The hardest lesson for Malaysia remains education; the local chinese don't trust the national education system which has gone through wild changes; it seems to be seeking a fresh change with new blueprints to re-equilibrate the sensitivities of all the races now that they have found that chinese parents would rather send their children to private community-sponsored schools teaching mostly in the chinese language than the better-endowed national schools which continue to teach in the malay language except for about two hours of mandarin classes per week. The national schools had one time a lot of parochial islamic elements put forward by Umno to counter its political threat, namely the islamic political party (a political party which is mono-religious through-and-through), so no wonder the other races looked with dismay such sly insertions. There's some flim-flam in the universities too; despite what is said, admission to courses is not entirely based on meritocracy but on race; and except for science and maths, which are supposed to be taught in english, the rest are taught in malay; the sudden reversed change back to english for science and maths was made by Mahathir just before he resigned, and some people have said it was done over the heads of his malay peers who were quite resistant against feared loss of the 'national' (read: malay) culture. But then again, this same Mahathir who recently said Anwar (the sidekick he booted out) was constantly lying was also the same Mahathir, as much as Anwar, when both were ministers of education in their respective times, who was very much mono-racial and ultra in their championing of malay interests.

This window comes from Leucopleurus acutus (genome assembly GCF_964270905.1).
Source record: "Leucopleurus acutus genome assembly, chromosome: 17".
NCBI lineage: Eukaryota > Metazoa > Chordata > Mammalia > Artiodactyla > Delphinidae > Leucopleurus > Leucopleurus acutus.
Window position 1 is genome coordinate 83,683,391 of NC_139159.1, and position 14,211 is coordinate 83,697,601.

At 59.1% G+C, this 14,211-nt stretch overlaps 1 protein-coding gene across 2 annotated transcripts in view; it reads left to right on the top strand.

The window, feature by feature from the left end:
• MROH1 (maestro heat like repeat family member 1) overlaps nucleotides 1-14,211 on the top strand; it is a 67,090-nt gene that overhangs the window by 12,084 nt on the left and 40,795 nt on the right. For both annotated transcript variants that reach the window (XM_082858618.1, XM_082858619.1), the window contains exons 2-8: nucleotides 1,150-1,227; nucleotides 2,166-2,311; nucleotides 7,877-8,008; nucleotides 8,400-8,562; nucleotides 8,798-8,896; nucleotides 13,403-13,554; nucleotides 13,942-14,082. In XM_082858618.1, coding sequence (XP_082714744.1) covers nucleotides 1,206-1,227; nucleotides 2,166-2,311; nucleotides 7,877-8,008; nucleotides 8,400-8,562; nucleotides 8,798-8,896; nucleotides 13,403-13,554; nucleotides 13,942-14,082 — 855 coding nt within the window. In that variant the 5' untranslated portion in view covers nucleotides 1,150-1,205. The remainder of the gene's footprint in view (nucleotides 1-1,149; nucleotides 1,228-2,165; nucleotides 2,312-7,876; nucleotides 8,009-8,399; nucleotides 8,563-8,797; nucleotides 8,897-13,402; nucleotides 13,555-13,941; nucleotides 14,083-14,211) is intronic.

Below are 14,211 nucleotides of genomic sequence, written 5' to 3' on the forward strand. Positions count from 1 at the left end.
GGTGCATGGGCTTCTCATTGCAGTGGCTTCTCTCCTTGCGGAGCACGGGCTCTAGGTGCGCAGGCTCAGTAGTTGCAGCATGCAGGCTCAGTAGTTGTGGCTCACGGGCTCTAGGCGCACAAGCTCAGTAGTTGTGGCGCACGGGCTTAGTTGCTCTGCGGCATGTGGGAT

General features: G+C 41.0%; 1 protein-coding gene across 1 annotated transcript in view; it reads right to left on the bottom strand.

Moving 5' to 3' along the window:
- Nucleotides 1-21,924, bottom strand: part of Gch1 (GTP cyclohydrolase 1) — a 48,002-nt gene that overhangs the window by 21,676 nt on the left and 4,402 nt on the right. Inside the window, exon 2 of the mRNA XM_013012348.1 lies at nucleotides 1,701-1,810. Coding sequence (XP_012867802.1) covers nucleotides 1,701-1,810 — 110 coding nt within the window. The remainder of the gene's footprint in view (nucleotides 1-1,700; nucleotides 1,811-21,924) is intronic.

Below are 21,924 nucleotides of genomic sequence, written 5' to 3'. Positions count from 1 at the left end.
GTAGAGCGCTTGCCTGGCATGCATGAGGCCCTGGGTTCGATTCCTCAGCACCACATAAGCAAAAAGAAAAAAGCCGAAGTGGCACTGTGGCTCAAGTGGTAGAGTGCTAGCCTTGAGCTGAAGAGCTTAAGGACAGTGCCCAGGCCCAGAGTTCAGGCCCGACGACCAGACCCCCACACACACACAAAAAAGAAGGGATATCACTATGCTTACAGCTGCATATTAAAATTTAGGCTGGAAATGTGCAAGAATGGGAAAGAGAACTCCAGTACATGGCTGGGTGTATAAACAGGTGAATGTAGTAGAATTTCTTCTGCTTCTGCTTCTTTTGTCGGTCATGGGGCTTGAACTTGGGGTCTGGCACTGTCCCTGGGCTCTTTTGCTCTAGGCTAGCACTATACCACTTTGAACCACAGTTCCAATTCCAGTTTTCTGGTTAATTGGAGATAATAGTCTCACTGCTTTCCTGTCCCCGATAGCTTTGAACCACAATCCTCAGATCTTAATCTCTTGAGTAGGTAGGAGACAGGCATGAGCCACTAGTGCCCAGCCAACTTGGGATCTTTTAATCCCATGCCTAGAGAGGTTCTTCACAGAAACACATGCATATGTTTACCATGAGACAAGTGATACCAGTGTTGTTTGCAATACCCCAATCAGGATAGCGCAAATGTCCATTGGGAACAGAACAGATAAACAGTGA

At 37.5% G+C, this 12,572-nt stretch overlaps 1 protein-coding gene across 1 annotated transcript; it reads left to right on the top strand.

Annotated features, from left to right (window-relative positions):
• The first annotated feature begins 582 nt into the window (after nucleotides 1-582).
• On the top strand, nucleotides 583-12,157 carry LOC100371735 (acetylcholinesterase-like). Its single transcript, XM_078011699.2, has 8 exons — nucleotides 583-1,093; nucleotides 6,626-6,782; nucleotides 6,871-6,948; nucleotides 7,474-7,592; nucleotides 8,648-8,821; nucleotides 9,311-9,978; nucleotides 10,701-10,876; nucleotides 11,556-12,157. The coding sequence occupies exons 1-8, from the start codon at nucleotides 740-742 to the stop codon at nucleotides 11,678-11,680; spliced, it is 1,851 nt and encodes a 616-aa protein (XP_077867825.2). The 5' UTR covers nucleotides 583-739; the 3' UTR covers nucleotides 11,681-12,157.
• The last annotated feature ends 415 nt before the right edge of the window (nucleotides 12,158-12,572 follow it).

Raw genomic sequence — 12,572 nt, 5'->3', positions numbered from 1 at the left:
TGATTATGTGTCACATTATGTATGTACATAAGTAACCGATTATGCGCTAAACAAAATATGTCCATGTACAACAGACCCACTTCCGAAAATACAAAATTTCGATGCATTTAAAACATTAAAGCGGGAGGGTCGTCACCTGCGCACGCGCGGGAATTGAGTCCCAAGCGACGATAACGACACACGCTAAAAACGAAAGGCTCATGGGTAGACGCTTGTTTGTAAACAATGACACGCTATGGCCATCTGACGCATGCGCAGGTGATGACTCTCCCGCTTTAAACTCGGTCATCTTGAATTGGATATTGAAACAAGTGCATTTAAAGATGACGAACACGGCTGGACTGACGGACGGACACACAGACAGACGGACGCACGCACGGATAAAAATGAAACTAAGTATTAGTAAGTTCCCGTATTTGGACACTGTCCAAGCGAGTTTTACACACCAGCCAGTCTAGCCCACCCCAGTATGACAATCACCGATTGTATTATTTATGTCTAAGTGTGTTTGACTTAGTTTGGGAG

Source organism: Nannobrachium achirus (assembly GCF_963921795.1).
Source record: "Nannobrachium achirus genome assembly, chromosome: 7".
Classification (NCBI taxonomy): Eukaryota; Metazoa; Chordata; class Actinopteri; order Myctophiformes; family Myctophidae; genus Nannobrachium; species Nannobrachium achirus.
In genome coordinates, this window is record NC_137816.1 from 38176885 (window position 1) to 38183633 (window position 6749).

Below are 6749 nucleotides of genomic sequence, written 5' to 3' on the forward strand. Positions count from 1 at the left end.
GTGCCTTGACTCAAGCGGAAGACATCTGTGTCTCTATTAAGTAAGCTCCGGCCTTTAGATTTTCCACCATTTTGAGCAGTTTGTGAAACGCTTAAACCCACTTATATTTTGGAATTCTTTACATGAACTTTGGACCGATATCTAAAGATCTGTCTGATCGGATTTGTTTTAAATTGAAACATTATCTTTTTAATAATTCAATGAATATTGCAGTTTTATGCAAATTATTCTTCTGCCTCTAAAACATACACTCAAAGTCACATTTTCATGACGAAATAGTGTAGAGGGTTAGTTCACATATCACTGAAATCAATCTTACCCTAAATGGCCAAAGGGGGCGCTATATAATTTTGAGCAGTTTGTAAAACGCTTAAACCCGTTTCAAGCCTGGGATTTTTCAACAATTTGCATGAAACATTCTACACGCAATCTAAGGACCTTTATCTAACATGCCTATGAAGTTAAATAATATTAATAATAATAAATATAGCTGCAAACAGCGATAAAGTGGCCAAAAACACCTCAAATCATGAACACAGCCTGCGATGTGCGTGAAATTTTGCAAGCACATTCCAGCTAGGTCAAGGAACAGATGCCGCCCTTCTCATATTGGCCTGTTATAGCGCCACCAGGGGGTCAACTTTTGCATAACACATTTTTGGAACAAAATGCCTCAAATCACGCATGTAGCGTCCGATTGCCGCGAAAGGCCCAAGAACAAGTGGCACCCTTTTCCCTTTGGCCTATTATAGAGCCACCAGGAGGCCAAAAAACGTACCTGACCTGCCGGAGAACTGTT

They're all cut from the same mould.
Any redeeming feature? making Malaysians, especially the malays, believe they too can rise up. Costs? humongous waste of public funds on poorly thought-out mega-sized projects that ultimately ran costs into future generations, with leakage of kickbacks to cronies and silent partners. Without such projects now, the old buoyancies are starting to grind down to realworld tasks. The bottomline lesson is this: pragmatism should always take precedence; anything less, and the future generations will have to pay for present excesses. The loss is often irreplaceable.
Mahathir today has lost avenues to the official structures he was so much instrumental in creating, primarily because he has become the main critic of Badawi, whom he had chosen as successor in the same way he had chosen Anwar before. His advisory positions at Petronas and Proton have weakened. He has to resort to giving blog interviews to present his views and comments. Trained to be a doctor, he seems to be getting the same dose of his own medicine that he was wont to dish to others who had criticised his policies when he was leading. The thing however is that a strong Mahathir now is very much needed to provide some proxy voice to fight for the same due diligence that remains missing in his successor's administration. Given recent contracts awards, some would say even more so.
Over a million chinese have left the country, and with that, the skillsets and networks needed to maintain national productivity in the face of a globalising world. And that says everything. Hopefully the Umnoputras will wake up before that warm country gets ghosted into the future.
And by the way, only a few people can have the power to command special forces to blow up someone. Let real justice be done for the poor girl.
[ Last edited by markwu at 2007-2-8 08:16 PM ]